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Forest Management Intensity: A Comparison of Timber Investment Management Organizations and Industrial Landowners in Mississippi

Ian A. Munn, W. Rhett Rogers
2003 Southern journal of applied forestry  
All timberland investment management organizations (TIMOs) and industrial landowners in Mississippi were surveyed during 1998 and 1999 to determine their annual forest management practices and related expenditures. The response rate was 65%, and respondents accounted for approximately 90% of the timberland owned by these two landowner groups. For analysis purposes, industrial landowners were separated into two categories: large (>10,000 ac) and small (<10,000 ac). Pine plantations represented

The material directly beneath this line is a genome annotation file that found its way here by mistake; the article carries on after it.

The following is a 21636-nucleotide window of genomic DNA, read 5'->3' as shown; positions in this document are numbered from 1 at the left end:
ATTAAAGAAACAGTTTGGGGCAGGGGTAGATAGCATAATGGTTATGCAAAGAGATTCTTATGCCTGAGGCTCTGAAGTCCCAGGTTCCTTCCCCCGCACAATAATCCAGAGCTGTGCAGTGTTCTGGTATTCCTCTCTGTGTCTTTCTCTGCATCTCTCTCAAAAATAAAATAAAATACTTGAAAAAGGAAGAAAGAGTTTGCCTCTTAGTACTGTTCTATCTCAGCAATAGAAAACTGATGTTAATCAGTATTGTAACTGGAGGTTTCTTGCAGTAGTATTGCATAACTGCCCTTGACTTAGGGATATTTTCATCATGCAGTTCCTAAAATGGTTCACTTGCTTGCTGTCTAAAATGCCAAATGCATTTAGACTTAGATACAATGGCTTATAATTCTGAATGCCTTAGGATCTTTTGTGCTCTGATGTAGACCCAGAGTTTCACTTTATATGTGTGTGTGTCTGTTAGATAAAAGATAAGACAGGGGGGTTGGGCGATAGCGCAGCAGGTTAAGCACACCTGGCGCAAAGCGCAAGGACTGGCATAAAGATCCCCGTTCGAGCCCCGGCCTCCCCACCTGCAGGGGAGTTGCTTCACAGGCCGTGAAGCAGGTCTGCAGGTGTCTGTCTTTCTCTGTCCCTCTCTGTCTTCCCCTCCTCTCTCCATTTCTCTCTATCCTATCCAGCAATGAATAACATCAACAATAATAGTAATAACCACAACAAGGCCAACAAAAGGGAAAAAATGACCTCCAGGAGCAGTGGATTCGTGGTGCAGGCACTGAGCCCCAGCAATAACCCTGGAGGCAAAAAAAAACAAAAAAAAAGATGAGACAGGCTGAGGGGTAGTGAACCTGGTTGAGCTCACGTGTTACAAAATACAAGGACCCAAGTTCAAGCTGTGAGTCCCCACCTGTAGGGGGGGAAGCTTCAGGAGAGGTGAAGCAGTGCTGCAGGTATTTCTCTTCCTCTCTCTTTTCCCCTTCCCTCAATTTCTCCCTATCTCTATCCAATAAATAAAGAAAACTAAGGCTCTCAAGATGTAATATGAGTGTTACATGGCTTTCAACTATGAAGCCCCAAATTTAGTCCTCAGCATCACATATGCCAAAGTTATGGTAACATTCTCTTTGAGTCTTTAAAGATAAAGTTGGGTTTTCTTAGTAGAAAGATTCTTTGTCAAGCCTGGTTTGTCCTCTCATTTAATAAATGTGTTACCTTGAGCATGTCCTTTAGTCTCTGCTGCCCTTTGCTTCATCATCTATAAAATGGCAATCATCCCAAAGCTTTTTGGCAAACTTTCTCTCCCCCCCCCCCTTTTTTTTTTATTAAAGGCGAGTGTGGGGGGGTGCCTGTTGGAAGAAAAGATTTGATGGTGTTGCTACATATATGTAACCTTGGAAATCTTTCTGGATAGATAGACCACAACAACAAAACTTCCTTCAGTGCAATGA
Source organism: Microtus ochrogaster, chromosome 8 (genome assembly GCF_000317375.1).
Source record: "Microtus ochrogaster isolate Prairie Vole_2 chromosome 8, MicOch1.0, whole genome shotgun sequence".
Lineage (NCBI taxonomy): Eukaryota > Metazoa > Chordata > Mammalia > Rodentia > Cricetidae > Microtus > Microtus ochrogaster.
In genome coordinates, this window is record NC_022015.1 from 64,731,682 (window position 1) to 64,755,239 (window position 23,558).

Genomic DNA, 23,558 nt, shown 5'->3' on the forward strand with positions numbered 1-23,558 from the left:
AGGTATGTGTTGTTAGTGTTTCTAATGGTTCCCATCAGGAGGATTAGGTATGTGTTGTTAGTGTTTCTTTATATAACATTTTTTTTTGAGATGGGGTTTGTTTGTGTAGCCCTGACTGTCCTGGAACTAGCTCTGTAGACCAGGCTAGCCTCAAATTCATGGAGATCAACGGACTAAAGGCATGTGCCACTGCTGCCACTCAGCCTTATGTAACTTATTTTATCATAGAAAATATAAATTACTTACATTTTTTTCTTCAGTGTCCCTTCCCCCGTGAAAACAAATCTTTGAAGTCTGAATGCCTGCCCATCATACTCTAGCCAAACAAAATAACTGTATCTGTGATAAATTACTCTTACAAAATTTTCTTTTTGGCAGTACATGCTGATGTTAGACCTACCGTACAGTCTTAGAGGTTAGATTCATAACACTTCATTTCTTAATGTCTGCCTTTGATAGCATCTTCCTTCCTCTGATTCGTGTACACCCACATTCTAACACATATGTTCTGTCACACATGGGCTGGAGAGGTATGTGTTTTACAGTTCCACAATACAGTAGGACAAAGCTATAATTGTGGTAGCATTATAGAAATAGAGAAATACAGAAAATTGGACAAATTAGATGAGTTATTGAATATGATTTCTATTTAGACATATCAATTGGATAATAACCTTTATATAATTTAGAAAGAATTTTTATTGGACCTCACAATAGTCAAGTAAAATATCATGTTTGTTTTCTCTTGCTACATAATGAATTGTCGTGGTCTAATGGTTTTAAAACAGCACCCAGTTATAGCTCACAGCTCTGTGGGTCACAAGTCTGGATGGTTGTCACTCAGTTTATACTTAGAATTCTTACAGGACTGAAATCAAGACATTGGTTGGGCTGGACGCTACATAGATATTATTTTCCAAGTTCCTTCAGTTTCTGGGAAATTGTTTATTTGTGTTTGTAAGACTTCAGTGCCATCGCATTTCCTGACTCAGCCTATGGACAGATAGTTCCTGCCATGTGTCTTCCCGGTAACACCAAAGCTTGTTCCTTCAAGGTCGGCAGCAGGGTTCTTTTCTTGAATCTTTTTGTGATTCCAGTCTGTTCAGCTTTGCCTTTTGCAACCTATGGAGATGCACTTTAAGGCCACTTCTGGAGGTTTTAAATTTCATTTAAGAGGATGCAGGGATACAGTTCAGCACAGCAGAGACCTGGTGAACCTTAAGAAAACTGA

more » ... tions represented 66% of TIMOs' timberland base compared to 55% for large industrial landowners and less than 50% for small industrial landowners. Over the 2 yr study period, TIMOs and large industrial landowners invested heavily in site preparation and planting as well as midrotation chemical release and fertilization. In contrast, small industrial landowners relied on natural regeneration to a much greater extent and conducted few, if any, midrotation treatments. As a group, TIMOs and industrial landowners spent approximately $20/ac annually on their Mississippi timberlands. Overhead represented slightly over 40% of this total, with silvicultural treatments accounting for the remainder. Property taxes represented the largest overhead expense. In total, these landowners spent $67 million in 1998 and $54 million in 1999 to maintain and manage their Mississippi timberlands. South. J. Appl. For. 27(2):83–91.
doi:10.1093/sjaf/27.2.83 fatcat:xfcwxtpn3jf43gwh6l7tgqgemq